Palmore said her ex-husband came to the loan agency where she worked, and yelled expletives at her co-workers. She almost lost her job. “I was working overtime to make money to give to him,” said Palmore. “He followed me to church and called my pastor a b***.”
Money may seem less important or less dangerous than physical abuse, but financial resources have a huge impact on survivors’ access to safety, according to Pentico. When abuse survivors enter shelters to seek help, it may take a few tries to sever ties with an abuser, often because of economic abuse.
“Addressing the economics of survivors is what really helps them move from short-term security to long-term safety,” Pentico said. “Moving someone to emergency housing for 30 days is great, but if her credit is ruined and she can’t access a job, then it is all pointless and she is vulnerable again.”
In many cases, survivors rely on legal aid and financial education to escape debt. Many organizations like New Endeavors by Women will teach their clients financial literacy as well as how to budget. Other organizations, like Tzedek D.C., provide legal aid to people in debt. The organization, located at University of the District of Columbia, also launched a fellowship program in April to send attorneys to work at nonprofits nationwide to provide legal aid for victims of domestic violence and other crimes.
“I am getting ready to sign up for a financial literacy class,” said Palmore, now 38 years after her ex-husband’s abuse. “When we [survivors] get money, if you’ve never had it to spend, you’re gonna spend it on things you don’t need. I’m getting better now: if I don’t need it, I don’t buy it.”
The more sophisticated technology becomes, the harder it is to fight economic abuse, according to Pentico.
“We have had reports that abusers have downloaded something to do keystroke monitoring,” she said. “He can see the digits she is putting in and he can access the account.”
In some situations, abusers will prevent women from accessing legal aid, grant money or other resources. Pentico described another client who slowly saved $2,600 to hire an attorney by putting every extra dollar she could into a tampon applicator. She filled an entire box that way.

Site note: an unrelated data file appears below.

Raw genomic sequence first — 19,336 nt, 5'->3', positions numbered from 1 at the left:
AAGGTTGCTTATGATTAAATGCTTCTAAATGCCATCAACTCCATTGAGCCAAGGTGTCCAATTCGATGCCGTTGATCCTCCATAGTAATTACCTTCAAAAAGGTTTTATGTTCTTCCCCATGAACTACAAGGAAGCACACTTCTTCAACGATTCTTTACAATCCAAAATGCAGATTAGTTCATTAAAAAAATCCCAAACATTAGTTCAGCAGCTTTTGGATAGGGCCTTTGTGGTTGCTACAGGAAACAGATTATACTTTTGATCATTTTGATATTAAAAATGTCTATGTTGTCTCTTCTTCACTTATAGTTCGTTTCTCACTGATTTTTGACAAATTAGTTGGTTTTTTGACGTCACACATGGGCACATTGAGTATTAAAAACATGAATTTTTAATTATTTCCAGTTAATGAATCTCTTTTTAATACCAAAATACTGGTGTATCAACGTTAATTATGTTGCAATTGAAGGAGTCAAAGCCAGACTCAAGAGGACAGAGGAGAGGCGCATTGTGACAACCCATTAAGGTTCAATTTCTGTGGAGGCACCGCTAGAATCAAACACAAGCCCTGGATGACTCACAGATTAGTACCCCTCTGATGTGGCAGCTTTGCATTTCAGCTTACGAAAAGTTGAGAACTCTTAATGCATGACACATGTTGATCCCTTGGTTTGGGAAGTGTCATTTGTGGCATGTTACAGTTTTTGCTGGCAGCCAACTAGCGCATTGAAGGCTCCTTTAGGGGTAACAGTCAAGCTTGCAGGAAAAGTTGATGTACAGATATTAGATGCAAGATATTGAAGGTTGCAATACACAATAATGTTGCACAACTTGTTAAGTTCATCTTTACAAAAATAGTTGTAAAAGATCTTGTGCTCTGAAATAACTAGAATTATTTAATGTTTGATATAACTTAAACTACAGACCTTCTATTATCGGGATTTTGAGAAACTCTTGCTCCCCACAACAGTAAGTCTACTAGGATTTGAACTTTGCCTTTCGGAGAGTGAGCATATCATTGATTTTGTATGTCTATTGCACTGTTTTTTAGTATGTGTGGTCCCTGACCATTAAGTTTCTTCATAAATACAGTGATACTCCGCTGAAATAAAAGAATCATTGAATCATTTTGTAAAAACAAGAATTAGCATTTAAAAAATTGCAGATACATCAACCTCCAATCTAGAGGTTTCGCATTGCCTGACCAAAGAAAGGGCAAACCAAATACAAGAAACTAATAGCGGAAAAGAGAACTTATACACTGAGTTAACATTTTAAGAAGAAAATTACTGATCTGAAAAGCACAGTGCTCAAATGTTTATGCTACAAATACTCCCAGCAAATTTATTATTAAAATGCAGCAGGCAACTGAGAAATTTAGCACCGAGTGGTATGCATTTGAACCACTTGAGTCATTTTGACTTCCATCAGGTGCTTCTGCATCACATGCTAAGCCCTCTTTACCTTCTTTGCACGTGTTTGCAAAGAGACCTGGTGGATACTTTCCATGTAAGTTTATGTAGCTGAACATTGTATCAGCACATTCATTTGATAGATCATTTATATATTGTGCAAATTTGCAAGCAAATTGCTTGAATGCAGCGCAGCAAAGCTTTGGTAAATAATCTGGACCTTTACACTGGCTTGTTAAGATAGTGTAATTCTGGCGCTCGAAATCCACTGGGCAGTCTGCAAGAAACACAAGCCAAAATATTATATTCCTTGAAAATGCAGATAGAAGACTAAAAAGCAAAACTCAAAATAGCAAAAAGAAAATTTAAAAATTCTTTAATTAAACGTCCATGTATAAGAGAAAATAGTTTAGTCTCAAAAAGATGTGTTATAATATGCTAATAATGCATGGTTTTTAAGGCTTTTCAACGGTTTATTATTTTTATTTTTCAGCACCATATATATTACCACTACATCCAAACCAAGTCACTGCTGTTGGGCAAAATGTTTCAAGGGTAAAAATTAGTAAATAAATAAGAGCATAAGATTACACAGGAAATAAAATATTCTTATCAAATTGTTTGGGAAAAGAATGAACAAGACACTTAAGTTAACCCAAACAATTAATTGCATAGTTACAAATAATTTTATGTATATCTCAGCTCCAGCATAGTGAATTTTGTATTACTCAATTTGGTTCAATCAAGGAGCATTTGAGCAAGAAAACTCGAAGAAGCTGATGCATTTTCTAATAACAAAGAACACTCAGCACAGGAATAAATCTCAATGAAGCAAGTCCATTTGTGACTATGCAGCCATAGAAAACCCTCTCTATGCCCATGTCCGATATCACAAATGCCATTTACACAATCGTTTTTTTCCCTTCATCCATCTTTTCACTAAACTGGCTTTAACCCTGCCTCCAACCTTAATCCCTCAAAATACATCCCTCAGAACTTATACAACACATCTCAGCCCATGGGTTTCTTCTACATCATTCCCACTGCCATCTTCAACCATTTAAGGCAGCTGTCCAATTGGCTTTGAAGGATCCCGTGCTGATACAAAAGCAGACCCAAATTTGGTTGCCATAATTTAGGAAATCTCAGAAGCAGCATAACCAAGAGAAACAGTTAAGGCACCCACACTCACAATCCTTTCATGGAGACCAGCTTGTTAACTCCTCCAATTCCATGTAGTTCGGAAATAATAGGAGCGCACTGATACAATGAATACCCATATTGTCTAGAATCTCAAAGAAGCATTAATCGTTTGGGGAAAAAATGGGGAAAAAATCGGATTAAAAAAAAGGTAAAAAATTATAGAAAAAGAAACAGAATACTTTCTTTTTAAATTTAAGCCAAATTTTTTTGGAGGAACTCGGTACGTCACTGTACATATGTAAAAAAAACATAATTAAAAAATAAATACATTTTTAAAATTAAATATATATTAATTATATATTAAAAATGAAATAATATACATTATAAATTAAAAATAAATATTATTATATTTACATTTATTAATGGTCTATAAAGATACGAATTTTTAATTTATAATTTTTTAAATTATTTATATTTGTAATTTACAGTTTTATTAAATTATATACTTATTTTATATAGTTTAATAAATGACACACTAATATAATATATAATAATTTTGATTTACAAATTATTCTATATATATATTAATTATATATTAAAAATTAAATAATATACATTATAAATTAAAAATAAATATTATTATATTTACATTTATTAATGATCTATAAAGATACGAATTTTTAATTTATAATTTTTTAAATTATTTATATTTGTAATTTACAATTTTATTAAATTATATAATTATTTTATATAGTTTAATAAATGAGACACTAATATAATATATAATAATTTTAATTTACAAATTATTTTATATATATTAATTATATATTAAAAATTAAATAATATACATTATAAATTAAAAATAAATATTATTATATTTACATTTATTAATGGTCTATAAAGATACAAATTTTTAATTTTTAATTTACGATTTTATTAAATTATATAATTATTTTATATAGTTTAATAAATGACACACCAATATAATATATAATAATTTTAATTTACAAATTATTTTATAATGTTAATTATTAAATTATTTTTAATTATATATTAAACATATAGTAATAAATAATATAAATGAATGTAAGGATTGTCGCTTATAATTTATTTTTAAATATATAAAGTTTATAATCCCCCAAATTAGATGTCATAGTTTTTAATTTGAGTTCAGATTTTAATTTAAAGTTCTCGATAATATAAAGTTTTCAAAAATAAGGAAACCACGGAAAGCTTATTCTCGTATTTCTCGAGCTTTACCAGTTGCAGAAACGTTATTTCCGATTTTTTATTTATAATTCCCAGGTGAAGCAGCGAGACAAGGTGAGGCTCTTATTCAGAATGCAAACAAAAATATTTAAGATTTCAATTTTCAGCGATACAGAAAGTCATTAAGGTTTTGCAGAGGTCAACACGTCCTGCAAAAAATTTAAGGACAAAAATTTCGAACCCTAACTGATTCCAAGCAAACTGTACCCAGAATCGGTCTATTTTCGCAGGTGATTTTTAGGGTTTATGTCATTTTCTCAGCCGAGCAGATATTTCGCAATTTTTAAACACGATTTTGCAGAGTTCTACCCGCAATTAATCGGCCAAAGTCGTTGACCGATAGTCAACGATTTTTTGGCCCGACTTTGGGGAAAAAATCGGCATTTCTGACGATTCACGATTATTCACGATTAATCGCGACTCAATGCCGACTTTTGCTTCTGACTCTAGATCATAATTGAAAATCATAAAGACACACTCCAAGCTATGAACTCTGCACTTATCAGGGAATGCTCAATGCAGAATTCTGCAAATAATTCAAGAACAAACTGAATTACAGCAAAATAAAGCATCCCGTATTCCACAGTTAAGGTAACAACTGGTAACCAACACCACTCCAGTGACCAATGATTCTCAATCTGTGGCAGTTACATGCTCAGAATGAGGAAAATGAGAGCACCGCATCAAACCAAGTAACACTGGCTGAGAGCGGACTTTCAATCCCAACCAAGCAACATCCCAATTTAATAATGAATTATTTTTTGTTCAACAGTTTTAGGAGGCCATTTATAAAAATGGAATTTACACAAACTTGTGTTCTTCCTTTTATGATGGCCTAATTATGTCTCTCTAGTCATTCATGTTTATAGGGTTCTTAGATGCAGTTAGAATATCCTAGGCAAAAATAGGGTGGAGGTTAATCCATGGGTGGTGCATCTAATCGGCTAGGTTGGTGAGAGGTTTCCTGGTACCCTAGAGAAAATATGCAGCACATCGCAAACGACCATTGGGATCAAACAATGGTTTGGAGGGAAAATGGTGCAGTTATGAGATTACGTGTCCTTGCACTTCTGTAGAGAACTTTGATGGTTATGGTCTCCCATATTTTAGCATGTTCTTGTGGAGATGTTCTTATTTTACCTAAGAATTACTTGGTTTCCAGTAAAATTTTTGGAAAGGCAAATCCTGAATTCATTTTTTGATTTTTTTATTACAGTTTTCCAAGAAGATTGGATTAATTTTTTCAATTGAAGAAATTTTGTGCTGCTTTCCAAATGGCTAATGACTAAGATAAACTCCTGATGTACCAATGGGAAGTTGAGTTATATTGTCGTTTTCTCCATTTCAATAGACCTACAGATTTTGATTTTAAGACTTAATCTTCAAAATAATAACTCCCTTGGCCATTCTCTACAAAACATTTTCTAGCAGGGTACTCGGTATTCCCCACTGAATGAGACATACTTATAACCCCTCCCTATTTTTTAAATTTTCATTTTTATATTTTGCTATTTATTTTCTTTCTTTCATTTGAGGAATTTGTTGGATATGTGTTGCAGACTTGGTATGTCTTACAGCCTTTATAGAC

Lisa Jacobs, the Just Solutions CEO, is working with others to lobby Congress for reauthorization of the Violence Against Women Act to include a definition of financial abuse. The law was set to expire on Sept. 30 originally, and was extended to Dec. 7. VAWA legally defines domestic violence and funds social service agencies that aid victims of sexual assault. By expanding the definition of domestic violence in VAWA to include financial abuse, Jacobs said offices supported by the act could then receive grants to provide financial assistance, training and support.
“We had nothing back then,” Palmore said, thinking back to 1980. After her ex-husband got fed up with Palmore’s refusal to give him her money, he drove her home from work, towards the Anacostia River.
“He said ‘b***, I don’t care nothing about you or the kids.’ He gunned his car to drive me into the river. It’s through God that I’m still here,” Palamore said.
Now, Palmore serves on the Fairfax County Domestic Violence Prevention Policy Coordinating Council, as well as the Fairfax County Region I Area Resource Team. Both committees work to prevent domestic violence. She recently met with the Fairfax Police Department to learn about new domestic violence laws and policies in the county.
Of the peer support network she co-founded, Palmore said she will answer her phone at 3 or 4 o’clock in the morning to talk to women going through hard times.
“God kept me here for a reason,” she said. ”And I know that now.”